VS.

Important vs. Slight

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Importantadjective

Having relevant and crucial value.

‘It is very important to give your daughter independence in her life so she learns from experience.’;

Slightadjective

Small in amount, gentle, or weak; inconsiderable; unimportant; insignificant; not severe.

‘a slight (i.e. feeble) effort;’; ‘a slight (i.e. not deep) impression;’; ‘a slight (i.e. not convincing) argument;’; ‘a slight (i.e. not thorough) examination;’; ‘a slight (i.e. not severe) pain;’; ‘in the slight future (i.e. the very near future)’;

Importantadjective

Full of, or burdened by, import; charged with great interests; restless; anxious.

‘Thou hast strength as muchAs serves to execute a mind very important.’;

Slightadjective

Not stout or heavy; slender.

‘a slight but graceful woman’;

Importantadjective

Carrying or possessing weight or consequence; of valuable content or bearing; significant; weighty.

‘Things small as nothing . . . He makes important.’;

Slightadjective

(regional) Even, smooth or level; still (of the sea).

‘A slight stone’; ‘The sea was slight and calm’;

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Importantadjective

Bearing on; forcible; driving.

‘He fiercely at him flew,And with important outrage him assailed.’;

Slightadjective

(obsolete) Foolish; silly; weak in intellect.

Importantadjective

Importunate; pressing; urgent.

Slightadjective

Bad, of poor quality (as goods).

‘A gullible chapman was fooled into buying really slight goods.’;

Importantadjective

of great significance or value;

‘important people’; ‘the important questions of the day’;

Slightadjective

(dated) Slighting; treating with disdain.

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Importantadjective

important in effect or meaning;

‘a significant change in tax laws’; ‘a significant change in the Constitution’; ‘a significant contribution’; ‘significant details’; ‘statistically significant’;

Slightverb

(transitive) To treat as slight or not worthy of attention; to make light of.

Importantadjective

of extreme importance; vital to the resolution of a crisis;

‘a crucial moment in his career’; ‘a crucial election’; ‘a crucial issue for women’;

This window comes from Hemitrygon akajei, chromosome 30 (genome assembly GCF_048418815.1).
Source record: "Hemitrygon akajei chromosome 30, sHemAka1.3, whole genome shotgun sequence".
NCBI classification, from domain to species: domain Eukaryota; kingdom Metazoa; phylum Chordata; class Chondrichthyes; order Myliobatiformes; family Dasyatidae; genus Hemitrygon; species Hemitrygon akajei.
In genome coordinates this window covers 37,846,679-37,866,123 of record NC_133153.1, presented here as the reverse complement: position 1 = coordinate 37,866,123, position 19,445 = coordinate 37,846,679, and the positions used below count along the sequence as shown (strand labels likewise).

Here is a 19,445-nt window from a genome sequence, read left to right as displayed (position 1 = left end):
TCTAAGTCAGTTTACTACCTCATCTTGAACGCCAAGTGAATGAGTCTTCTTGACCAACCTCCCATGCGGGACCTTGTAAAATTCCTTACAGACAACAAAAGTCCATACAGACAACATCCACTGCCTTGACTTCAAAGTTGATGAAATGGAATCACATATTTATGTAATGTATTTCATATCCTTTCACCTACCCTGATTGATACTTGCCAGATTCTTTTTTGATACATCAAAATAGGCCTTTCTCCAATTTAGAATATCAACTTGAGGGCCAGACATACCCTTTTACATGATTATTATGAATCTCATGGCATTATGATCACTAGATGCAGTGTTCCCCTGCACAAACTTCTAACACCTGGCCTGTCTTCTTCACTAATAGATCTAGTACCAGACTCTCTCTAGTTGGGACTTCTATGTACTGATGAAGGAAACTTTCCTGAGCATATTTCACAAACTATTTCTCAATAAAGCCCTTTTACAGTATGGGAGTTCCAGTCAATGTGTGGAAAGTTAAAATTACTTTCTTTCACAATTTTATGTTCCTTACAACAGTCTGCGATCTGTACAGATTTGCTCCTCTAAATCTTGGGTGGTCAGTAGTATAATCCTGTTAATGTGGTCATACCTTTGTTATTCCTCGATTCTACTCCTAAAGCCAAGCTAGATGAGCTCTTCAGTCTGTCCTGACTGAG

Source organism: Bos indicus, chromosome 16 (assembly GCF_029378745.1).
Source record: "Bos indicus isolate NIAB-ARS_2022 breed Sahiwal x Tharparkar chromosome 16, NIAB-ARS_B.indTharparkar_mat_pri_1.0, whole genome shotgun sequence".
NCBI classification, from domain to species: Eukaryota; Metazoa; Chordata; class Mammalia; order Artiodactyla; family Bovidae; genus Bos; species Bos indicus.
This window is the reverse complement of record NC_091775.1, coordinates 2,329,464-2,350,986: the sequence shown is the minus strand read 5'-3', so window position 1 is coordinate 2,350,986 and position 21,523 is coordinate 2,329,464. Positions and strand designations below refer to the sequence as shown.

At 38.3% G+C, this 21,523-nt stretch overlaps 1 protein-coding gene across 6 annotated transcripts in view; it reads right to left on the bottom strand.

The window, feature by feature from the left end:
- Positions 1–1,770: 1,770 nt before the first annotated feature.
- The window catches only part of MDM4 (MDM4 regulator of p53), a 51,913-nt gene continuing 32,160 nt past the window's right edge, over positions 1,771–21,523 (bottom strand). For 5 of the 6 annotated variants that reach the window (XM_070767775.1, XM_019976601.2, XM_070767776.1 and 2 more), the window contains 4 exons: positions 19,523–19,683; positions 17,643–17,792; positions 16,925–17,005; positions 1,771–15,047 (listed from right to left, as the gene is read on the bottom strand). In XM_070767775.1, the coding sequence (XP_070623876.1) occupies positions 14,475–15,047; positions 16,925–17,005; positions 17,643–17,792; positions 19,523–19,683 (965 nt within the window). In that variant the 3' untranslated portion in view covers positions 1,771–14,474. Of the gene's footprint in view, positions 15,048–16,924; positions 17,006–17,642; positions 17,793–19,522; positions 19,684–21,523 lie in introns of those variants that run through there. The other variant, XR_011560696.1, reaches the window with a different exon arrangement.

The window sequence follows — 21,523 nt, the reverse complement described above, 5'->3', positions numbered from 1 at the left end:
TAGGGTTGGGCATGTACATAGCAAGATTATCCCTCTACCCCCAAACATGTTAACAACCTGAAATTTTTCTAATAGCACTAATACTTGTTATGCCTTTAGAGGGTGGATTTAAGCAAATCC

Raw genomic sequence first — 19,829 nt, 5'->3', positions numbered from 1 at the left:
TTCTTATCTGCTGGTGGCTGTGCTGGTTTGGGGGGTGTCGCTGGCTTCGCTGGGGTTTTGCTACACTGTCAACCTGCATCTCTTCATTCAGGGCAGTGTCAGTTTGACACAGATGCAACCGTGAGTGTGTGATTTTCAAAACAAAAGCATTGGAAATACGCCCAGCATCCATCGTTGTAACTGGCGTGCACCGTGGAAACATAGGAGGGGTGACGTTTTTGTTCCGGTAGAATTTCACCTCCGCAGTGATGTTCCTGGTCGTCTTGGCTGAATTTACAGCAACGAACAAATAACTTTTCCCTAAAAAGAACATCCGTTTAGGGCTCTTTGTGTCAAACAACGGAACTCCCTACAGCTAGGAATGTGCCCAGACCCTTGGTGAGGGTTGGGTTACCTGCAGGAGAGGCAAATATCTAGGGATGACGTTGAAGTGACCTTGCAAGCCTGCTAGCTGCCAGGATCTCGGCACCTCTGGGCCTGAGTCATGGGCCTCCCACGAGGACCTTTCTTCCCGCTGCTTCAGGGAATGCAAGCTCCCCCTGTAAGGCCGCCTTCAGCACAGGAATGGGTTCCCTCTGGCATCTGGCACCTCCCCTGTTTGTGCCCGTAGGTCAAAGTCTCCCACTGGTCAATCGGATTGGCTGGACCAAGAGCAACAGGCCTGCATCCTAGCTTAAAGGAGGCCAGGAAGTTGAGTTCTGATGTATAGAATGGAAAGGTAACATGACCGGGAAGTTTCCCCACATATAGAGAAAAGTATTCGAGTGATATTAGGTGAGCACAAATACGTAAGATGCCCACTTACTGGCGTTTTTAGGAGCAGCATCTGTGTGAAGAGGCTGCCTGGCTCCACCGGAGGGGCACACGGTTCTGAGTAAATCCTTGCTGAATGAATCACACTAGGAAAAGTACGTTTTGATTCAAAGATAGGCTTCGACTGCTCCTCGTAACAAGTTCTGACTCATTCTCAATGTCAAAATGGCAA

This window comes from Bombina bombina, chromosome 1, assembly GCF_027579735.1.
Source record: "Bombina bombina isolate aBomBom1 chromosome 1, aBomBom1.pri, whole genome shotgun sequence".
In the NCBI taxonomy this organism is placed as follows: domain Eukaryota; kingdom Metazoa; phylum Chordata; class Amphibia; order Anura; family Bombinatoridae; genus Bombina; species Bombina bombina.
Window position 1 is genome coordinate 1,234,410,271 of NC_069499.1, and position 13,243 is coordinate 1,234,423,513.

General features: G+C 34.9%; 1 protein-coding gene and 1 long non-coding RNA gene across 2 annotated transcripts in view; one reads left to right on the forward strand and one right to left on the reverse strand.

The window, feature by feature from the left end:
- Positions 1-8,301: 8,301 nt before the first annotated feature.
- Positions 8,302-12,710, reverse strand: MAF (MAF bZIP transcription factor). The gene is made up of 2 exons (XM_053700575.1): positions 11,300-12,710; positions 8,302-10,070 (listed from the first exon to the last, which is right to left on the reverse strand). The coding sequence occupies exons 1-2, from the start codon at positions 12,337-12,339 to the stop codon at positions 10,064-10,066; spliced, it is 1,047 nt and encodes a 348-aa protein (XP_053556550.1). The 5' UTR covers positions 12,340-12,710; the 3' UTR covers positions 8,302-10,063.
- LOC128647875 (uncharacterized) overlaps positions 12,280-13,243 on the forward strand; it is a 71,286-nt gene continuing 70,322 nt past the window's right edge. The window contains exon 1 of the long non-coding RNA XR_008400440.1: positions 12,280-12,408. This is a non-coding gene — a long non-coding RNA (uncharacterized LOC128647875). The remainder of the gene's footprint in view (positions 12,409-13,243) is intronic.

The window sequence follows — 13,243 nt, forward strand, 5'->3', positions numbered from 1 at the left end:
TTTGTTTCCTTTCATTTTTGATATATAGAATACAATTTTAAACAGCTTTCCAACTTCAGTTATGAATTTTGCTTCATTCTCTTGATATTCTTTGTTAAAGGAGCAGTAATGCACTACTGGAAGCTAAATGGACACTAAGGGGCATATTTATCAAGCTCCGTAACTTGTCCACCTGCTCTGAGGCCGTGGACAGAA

Slightverb

(transitive) To give lesser weight or importance to.

Importantadjective

having authority or ascendancy or influence;

‘an important official’; ‘the captain's authoritative manner’;

Slightverb

(transitive) To treat with disdain or neglect, usually out of prejudice, hatred, or jealousy; to ignore disrespectfully.

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Importantadjective

having or suggesting a consciousness of high position;

‘recited the decree with an important air’; ‘took long important strides in the direction of his office’;

Slightverb

(intransitive) To act negligently or carelessly.

Slightverb

To render no longer defensible by full or partial demolition.

Slightverb

(transitive) To make even or level.

Slightverb

(transitive) To throw heedlessly.

Slightnoun

The act of slighting; a deliberate act of neglect or discourtesy.

Slightnoun

(obsolete) Sleight.

Slightnoun

Sleight.

Slightnoun

The act of slighting; the manifestation of a moderate degree of contempt, as by neglect or oversight; neglect; indignity.

Slightverb

To overthrow; to demolish.

Slightverb

To make even or level.

Slightverb

To throw heedlessly.

‘The rogue slighted me into the river.’;

Slightverb

To disregard, as of little value and unworthy of notice; to make light of; as, to slight the divine commands.

‘The wretch who slights the bounty of the skies.’; ‘Beware . . . lest the like befall . . . If they transgress and slight that sole command.’; ‘This my long-sufferance, and my day of grace,Those who neglect and scorn shall never taste.’;

Slightadjective

Not decidedly marked; not forcible; inconsiderable; unimportant; insignificant; not severe; weak; gentle; - applied in a great variety of circumstances; as, a slight (i. e., feeble) effort; a slight (i. e., perishable) structure; a slight (i. e., not deep) impression; a slight (i. e., not convincing) argument; a slight (i. e., not thorough) examination; slight (i. e., not severe) pain, and the like.

‘Slight is the subject, but not so the praise.’; ‘Some firmly embrace doctrines upon slight grounds.’;

Slightadjective

Not stout or heavy; slender.

‘His own figure, which was formerly so slight.’;

Slightadjective

Foolish; silly; weak in intellect.

Slightadverb

Slightly.

‘Think not so slight of glory.’;

Slightnoun

a deliberate discourteous act (usually as an expression of anger or disapproval)

Slightverb

pay no attention to, disrespect;

‘She cold-shouldered her ex-fiance’;

Slightadjective

having little substance or significance;

‘a flimsy excuse’; ‘slight evidence’; ‘a tenuous argument’; ‘a thin plot’;

Slightadjective

almost no or (with `a') at least some; very little;

‘there's slight chance that it will work’; ‘there's a slight chance it will work’;

Slightadjective

being of delicate or slender build;

‘she was slender as a willow shoot is slender’; ‘a slim girl with straight blonde hair’; ‘watched her slight figure cross the street’;

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